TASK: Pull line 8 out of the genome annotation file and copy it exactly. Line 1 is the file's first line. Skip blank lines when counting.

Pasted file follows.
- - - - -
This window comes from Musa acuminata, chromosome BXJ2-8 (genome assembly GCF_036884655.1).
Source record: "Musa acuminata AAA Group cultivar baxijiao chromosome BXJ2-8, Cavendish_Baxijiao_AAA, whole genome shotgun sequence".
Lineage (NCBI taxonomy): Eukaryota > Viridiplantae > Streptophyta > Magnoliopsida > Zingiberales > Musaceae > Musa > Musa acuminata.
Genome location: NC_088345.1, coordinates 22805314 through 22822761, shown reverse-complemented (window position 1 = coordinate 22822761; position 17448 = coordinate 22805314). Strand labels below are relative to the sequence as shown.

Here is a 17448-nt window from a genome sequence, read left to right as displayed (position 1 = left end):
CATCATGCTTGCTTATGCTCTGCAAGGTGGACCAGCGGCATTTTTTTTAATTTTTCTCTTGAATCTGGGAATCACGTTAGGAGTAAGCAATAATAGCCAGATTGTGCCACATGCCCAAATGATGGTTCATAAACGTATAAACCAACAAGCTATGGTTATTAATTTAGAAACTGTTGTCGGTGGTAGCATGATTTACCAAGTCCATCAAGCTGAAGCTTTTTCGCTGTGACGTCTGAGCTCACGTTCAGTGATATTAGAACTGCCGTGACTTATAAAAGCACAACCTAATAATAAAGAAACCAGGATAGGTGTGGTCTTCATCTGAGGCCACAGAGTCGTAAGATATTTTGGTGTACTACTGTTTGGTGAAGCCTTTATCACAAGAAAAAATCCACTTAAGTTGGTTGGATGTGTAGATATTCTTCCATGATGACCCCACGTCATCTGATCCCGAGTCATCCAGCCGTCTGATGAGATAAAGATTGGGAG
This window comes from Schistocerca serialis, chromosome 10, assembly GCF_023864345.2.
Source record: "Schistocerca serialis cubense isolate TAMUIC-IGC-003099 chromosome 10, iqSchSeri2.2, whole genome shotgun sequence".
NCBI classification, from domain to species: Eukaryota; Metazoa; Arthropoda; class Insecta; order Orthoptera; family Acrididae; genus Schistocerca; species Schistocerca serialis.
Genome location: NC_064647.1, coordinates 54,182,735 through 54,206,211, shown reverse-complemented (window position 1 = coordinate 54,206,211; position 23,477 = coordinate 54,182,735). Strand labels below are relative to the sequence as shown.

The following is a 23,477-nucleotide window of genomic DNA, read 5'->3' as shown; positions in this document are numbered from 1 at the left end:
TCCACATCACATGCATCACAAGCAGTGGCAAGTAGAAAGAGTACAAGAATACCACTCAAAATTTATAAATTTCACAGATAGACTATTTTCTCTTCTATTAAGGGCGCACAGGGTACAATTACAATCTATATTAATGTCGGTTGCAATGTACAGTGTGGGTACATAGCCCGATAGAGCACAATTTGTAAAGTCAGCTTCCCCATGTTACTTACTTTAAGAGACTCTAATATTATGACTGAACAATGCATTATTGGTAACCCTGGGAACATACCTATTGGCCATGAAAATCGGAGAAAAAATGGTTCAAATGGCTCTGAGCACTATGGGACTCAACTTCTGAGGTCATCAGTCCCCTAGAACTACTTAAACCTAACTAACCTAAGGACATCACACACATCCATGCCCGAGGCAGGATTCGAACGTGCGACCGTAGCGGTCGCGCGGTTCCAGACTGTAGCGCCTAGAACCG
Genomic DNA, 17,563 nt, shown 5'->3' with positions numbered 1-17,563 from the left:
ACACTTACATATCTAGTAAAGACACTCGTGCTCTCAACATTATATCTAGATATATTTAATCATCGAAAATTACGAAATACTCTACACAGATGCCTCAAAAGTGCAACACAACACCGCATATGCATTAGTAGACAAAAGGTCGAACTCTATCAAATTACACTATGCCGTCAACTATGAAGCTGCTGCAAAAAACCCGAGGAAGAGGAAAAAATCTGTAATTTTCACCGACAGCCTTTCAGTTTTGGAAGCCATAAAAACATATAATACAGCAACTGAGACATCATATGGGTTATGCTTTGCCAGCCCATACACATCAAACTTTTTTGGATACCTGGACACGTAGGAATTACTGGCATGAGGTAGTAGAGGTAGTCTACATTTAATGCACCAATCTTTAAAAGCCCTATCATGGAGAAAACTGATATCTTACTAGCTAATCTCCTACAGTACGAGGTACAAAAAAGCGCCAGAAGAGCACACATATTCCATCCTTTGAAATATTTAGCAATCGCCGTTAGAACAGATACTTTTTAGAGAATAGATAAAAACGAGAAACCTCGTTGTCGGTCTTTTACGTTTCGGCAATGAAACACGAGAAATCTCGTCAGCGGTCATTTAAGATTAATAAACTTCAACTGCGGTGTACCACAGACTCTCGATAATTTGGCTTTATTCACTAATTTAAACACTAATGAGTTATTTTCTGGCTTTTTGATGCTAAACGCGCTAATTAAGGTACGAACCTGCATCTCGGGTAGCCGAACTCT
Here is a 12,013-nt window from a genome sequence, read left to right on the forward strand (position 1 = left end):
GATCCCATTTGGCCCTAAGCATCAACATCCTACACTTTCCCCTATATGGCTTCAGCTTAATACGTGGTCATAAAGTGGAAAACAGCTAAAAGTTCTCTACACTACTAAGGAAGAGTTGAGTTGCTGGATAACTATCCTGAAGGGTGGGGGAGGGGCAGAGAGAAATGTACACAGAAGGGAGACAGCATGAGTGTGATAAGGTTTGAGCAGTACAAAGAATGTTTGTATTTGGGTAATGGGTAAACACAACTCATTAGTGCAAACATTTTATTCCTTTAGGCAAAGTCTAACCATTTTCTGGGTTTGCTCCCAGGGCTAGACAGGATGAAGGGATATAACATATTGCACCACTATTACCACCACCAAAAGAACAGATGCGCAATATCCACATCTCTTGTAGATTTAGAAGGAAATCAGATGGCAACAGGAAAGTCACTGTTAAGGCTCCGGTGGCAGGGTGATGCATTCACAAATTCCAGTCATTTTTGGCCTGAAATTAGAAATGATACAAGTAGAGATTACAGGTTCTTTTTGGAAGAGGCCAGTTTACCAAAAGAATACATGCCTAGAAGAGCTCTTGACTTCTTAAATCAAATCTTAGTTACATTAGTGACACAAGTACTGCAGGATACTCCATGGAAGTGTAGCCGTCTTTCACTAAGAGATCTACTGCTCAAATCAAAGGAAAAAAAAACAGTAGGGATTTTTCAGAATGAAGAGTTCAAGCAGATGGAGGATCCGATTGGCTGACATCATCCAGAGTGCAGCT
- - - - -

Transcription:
Source record: "Schistocerca serialis cubense isolate TAMUIC-IGC-003099 chromosome 10, iqSchSeri2.2, whole genome shotgun sequence".